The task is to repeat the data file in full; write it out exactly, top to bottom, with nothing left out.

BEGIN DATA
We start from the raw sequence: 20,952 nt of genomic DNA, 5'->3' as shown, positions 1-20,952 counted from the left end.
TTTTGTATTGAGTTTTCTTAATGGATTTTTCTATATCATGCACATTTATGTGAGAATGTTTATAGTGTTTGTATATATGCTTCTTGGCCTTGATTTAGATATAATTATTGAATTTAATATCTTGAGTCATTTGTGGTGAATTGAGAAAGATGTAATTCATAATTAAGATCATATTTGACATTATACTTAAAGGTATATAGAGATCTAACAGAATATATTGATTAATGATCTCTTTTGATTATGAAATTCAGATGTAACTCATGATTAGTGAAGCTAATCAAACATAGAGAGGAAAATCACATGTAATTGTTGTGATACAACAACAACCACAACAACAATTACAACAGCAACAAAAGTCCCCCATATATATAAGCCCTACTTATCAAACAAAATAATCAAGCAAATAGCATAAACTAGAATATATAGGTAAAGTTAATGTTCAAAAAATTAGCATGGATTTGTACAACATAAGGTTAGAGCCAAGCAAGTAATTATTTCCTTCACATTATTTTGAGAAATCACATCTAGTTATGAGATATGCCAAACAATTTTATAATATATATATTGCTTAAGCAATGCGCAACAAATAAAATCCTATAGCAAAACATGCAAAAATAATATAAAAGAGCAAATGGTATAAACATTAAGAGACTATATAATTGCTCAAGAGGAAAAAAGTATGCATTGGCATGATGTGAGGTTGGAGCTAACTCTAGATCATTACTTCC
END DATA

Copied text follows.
We start from the raw sequence: 20,952 nt of genomic DNA, 5'->3' as shown, positions 1-20,952 counted from the left end.
TTTTGTATTGAGTTTTCTTAATGGATTTTTCTATATCATGCACATTTATGTGAGAATGTTTATAGTGTTTGTATATATGCTTCTTGGCCTTGATTTAGATATAATTATTGAATTTAATATCTTGAGTCATTTGTGGTGAATTGAGAAAGATGTAATTCATAATTAAGATCATATTTGACATTATACTTAAAGGTATATAGAGATCTAACAGAATATATTGATTAATGATCTCTTTTGATTATGAAATTCAGATGTAACTCATGATTAGTGAAGCTAATCAAACATAGAGAGGAAAATCACATGTAATTGTTGTGATACAACAACAACCACAACAACAATTACAACAGCAACAAAAGTCCCCCATATATATAAGCCCTACTTATCAAACAAAATAATCAAGCAAATAGCATAAACTAGAATATATAGGTAAAGTTAATGTTCAAAAAATTAGCATGGATTTGTACAACATAAGGTTAGAGCCAAGCAAGTAATTATTTCCTTCACATTATTTTGAGAAATCACATCTAGTTATGAGATATGCCAAACAATTTTATAATATATATATTGCTTAAGCAATGCGCAACAAATAAAATCCTATAGCAAAACATGCAAAAATAATATAAAAGAGCAAATGGTATAAACATTAAGAGACTATATAATTGCTCAAGAGGAAAAAAGTATGCATTGGCATGATGTGAGGTTGGAGCTAACTCTAGATCATTACTTCC